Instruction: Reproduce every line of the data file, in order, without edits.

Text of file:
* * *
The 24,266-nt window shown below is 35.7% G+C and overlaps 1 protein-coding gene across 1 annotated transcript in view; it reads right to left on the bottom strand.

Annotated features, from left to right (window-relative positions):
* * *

The 24,266-nt window shown below is 35.7% G+C and overlaps 1 protein-coding gene across 1 annotated transcript in view; it reads right to left on the bottom strand.

Annotated features, from left to right (window-relative positions):